The bridges in Slovenia are something special. They are like that one special set of toys that remind you of your carefree, joyful childhood. Although they are not grand in their appearance, Ljubljana bridges grow together with you depending on how long you stay in the city. Each and every one can tell you their background stories. You, as a patient listener, have to go across them to hear the whispery talk between the bridges and the river below. To prepare you for the Ljubljana bridge tour, we will mention some of the must visit locations.
Dragon Bridge: One of the symbols of Ljubljana and probably the most attractive of all bridges. If you have a vivid imagination, you can picture yourself in a dragon tale from middle ages while you are crossing it. At each corner of the bridge, there are 4 dragons that protect the entrance. The bridge represents a very fine example of Art Nouveau architecture in the world. It was designed by a Croatian architect Jurij Zaninović.
Tromostovje – Triple Bridge: Near the main gathering place in Ljubljana, Prešern square, Tromostovje nestled above the city river. This exceptional piece of architecture got its name in 1932 when the architect Jože Plečnik added two side bridges intended for pedestrians. In the old times, a wooden bridge stood at this very spot. But, it was replaced with a stone one in 1842.
Ribja Brv – Fishmarket Footbridge: While crossing this bridge, you will be able to see through it while getting your feet warmed up by a special floor. This modern bridge is situated between Riblji Trg and Gerber stairway
Čevljarski Most – Cobblers or shoemakers bridge: Another bridge that was designed by the master himself: Jože Plečnik. It is made in Neo-Renaissance style and named after numerous shoemakers who made their living by selling and repairing other people’s shoes in the middle of the bridge. Visit the bridge on Sundays to find petty, peculiar things on the organized flea market.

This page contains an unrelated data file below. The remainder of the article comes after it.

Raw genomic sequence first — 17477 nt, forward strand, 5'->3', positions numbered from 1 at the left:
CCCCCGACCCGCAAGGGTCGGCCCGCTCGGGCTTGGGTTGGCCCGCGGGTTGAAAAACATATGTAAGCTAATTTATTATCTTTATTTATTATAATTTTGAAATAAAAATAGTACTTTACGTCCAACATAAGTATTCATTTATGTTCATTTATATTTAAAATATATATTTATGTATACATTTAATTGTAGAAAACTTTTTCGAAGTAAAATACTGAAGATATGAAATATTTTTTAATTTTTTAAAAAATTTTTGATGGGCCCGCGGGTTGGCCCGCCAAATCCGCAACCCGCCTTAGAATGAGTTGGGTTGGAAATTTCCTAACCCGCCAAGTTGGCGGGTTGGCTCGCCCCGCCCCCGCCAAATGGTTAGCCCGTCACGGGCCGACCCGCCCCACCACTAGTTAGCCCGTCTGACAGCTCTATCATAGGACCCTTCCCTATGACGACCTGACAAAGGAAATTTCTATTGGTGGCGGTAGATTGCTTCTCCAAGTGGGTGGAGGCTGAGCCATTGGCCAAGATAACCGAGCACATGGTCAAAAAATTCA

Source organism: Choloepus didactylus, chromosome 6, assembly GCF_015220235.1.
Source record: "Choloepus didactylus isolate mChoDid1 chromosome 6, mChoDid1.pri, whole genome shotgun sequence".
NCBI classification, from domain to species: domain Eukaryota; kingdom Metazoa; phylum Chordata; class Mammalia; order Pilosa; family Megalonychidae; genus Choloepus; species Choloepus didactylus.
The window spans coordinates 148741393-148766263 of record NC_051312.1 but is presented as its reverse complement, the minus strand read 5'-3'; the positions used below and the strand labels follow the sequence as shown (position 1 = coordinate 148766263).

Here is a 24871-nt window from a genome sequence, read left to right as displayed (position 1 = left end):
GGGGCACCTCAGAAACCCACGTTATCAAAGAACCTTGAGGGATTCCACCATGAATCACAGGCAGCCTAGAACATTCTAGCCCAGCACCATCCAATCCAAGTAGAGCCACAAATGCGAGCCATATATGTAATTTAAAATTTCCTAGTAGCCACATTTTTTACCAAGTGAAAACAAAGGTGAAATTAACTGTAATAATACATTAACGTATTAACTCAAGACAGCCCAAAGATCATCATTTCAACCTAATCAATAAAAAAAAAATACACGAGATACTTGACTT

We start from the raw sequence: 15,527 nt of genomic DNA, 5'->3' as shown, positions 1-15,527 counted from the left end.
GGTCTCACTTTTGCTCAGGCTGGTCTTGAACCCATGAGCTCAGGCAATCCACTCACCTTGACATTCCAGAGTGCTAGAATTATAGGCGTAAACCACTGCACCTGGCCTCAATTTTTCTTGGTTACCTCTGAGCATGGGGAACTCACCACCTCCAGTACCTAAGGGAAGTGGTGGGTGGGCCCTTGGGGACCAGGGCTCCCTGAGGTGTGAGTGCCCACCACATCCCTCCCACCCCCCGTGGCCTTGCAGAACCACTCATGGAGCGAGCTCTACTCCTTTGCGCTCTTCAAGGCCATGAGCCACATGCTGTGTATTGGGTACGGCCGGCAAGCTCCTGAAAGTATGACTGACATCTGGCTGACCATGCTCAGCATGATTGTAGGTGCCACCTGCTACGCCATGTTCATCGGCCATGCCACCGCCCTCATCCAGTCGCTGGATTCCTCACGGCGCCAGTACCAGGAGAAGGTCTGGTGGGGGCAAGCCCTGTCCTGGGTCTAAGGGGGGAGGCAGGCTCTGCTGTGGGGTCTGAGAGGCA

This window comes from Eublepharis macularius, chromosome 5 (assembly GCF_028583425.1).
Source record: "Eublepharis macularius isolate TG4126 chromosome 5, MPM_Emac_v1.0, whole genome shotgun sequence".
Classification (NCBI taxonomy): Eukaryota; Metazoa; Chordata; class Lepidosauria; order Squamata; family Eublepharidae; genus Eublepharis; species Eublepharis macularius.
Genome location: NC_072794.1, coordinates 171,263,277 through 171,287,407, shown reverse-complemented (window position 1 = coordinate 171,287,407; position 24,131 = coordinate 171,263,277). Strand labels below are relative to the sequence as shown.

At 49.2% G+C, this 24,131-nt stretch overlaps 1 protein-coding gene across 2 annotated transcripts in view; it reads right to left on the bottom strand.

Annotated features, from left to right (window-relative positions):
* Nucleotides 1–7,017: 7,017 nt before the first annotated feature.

Šentjakobski most – St. Jacob’s bridge: It is named after a St. Jacob’s church nearby. Nowadays, the bridge is used for motorized traffic. If you continue upstream, the path will take you to Hradecky Bridge.
Hradeckega Most – Hradecky Bridge: The bridge originates from 19th century. It is the second oldest surviving bridge in Ljubljana and it is made after Ljubljana’s mayor Johann Nepomuk Hradecky.
Prulski most – Prule bridge: This bridge is special because of its red pavement and semicircular viewpoint. Bricks are some kind of dedication to times when bricks were made at this spot. Also, the bridge is modernly equipped with a toilet and baby changing station. People with physical impairments can also cross it without a problem.
Hladnikova Brv na Špici – Hladnik Footbridge: The bridge is named after Franc Hladnik. He was a botanist, priest and founder of the nearby Botanical Garden. The bridge was specially made for recreational activities and cycling enthusiasts. It is also an initial and ending spot for boat trips.
Mesarski Most – Butcher’s bridge: It is named after butcher’s stands and booths situated nearby. But, in reality, it could easily be called the Lovers Bridge because of couples that come here to seal their love in form of padlocks. After that, the keys are usually thrown away in the river below.
Žitna Brv – Wheat Footbridge: Another bridge with a proper back-story! It was named after trading fairs that were held close to the bridge in 19th century. It is designed as a viewing platform and equipped with benches on both sides. Near the bridge, there is another architectural masterpiece of Jože Plečnik – River Gates. It is a place where Ljubljanica river is saying its last regards and greetings to the city of Ljubljana.
Do you want to know more about the capital of Slovenia? We invite you to learn more through the history of its bridges!